Plans to build on woodland branded “insulting” – South London News
By Tara O’Connor, Local Democracy Reporter
“Insulting” plans to build new homes on Croydon woodland have been so unpopular that more than 470 locals have objected.
As well as a three-storey terrace of houses, the plans include a themed visitor center off Hermitage Road in Upper Norwood.
The plans have been put forward by the Congregation of Our Lady of Fidelity, which owns the Virgo Fidelis School site in Central Hill.
The Catholic girl’s school closed in August 2021 after spiraling debts meant the majority of the buildings became unfit for purpose.
The Gothic school building is now home to Catholic private schools The Cedars and The Laurels. The new plans seek to build on woodland owned by the trustees of the school, which faces on to Hermitage Road, behind Priory School.
This privately owned piece of land was part of the Great North Wood which once stretched between the Thames and Croydon.
A planning statement said: “A modern innovative housing development on stilts will minimize the footprint of the development and give a clear view across the full width of the site at ground level.”
As part of the plans, the applicant wants to give part of the woodland to Croydon council with seating installed. It also includes plans for a visitor center with teaching rooms.
Outgoing Crystal Palace councilor Stephen Mann said: “While it will be determined after my time on the council this is an insulting application to both the council and residents.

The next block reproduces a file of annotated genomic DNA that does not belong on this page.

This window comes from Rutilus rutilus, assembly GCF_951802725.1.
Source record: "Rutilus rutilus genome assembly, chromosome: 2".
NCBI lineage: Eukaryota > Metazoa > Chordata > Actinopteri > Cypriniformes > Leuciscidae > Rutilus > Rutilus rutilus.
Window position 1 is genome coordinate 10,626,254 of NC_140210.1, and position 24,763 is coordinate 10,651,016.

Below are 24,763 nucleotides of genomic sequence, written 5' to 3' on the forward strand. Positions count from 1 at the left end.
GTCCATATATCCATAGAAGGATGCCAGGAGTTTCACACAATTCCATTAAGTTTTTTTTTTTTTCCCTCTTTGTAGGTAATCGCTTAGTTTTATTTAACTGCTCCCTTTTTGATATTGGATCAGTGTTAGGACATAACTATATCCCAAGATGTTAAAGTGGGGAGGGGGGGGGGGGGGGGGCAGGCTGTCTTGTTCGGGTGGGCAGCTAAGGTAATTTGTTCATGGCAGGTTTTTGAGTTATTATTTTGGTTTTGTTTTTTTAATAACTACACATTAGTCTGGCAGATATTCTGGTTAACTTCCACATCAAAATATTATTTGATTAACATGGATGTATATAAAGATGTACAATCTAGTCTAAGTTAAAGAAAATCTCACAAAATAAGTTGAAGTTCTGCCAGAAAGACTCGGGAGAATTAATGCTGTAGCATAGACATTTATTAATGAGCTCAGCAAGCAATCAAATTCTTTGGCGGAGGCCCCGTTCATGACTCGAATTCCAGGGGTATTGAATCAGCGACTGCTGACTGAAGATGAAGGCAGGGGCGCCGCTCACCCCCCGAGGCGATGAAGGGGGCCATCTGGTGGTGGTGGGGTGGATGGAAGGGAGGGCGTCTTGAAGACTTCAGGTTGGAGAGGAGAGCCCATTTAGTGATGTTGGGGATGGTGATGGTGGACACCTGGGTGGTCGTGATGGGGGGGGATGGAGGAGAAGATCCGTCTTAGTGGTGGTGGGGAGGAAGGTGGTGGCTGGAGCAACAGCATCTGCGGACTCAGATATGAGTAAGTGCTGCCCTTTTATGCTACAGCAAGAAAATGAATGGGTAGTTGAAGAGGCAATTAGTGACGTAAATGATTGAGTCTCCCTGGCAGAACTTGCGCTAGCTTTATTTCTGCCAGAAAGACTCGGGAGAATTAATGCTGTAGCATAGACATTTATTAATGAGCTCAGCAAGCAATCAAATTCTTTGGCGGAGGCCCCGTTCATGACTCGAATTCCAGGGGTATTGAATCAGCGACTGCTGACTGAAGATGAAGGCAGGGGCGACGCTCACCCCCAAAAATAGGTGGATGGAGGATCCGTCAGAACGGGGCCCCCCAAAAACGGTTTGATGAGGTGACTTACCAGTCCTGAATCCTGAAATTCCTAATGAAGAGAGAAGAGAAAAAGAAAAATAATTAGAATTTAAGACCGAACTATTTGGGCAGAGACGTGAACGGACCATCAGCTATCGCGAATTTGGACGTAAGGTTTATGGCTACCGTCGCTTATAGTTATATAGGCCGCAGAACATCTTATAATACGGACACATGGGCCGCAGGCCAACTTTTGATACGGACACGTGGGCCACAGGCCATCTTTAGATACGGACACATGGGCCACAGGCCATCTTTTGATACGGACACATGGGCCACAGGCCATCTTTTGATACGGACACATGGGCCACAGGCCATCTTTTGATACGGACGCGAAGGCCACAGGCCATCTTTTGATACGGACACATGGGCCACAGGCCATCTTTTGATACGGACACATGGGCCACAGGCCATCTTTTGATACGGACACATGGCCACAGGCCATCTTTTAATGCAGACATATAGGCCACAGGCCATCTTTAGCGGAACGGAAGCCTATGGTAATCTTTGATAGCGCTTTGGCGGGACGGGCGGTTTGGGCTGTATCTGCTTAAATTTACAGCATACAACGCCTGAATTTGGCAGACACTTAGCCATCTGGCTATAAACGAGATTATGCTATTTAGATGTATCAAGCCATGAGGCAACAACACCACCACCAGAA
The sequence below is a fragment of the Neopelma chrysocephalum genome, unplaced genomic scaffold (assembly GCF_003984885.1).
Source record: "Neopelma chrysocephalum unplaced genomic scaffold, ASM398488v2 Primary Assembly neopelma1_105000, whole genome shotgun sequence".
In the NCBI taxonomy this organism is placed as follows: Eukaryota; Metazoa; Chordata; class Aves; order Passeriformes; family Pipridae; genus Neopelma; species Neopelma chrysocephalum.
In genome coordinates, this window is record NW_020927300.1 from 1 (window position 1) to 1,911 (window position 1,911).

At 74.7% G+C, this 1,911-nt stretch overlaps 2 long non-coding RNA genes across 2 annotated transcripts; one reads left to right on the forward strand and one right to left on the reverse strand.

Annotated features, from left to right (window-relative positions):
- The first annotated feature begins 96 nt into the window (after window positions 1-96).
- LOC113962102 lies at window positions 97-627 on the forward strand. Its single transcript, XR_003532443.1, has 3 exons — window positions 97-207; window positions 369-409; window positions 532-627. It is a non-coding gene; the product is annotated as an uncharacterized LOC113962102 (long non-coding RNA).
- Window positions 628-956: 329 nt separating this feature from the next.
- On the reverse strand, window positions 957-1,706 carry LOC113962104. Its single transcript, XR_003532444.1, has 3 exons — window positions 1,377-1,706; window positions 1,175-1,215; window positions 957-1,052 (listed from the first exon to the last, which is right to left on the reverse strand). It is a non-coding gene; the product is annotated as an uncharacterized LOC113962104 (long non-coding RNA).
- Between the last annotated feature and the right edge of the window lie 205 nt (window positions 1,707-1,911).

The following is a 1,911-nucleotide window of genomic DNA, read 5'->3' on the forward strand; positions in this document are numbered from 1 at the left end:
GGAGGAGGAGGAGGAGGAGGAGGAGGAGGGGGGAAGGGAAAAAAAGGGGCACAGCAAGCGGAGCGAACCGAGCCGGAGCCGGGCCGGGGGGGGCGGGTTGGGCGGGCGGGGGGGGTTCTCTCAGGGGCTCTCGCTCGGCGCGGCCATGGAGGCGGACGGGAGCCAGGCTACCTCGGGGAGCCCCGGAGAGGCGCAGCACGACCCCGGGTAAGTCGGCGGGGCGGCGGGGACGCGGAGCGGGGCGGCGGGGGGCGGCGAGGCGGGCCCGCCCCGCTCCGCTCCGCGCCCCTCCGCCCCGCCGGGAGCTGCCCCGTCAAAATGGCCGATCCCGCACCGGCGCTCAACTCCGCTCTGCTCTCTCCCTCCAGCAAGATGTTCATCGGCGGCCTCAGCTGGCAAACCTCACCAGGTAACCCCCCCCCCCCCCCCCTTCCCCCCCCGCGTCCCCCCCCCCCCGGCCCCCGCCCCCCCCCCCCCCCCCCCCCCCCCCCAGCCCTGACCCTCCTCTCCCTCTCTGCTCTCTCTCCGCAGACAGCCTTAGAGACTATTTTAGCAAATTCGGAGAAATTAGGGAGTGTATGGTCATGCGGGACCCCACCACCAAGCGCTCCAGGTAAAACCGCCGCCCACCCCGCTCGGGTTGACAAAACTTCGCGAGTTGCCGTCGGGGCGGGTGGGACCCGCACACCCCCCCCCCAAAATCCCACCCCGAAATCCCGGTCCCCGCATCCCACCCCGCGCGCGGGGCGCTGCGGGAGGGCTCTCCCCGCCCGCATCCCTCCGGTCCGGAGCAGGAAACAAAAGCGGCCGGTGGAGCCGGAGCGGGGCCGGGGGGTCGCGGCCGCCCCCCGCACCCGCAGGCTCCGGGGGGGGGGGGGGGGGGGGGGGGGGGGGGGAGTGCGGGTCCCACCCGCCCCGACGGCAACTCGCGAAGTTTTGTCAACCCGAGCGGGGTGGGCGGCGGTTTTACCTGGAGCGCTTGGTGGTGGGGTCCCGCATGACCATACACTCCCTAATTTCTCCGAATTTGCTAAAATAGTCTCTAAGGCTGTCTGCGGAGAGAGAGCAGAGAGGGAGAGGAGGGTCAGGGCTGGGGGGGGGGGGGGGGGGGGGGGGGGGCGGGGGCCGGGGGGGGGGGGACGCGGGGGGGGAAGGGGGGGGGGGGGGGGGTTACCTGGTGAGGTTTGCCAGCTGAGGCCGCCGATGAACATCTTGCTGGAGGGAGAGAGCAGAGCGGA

“No consultation, improper documentation and what is essentially a tourist attraction in the middle of protected woodland.”
“This group has history with taking the mickey, as seen with the recent school closure dumping the debt on the council to then sell the site fortunately the plans are so bad I cannot see any other option beyond an outright refusal without even making it to planning Committee.”
When Virgo Fidelis was closed, the struggling school’s £2.5 million debt was expected to be handed back to Croydon council.
The school was funded by the council. As a voluntary-aided school the Archdiocese of Southwark contributes to running costs and has influence over how the school is run.
The land and buildings are owned by the religious order Our Lady of Fidelity.
The order has been contacted for a comment.
Pictured top: The plans have been put forward by the Congregation of Our Lady of Fidelity, which owns the Virgo Fidelis School.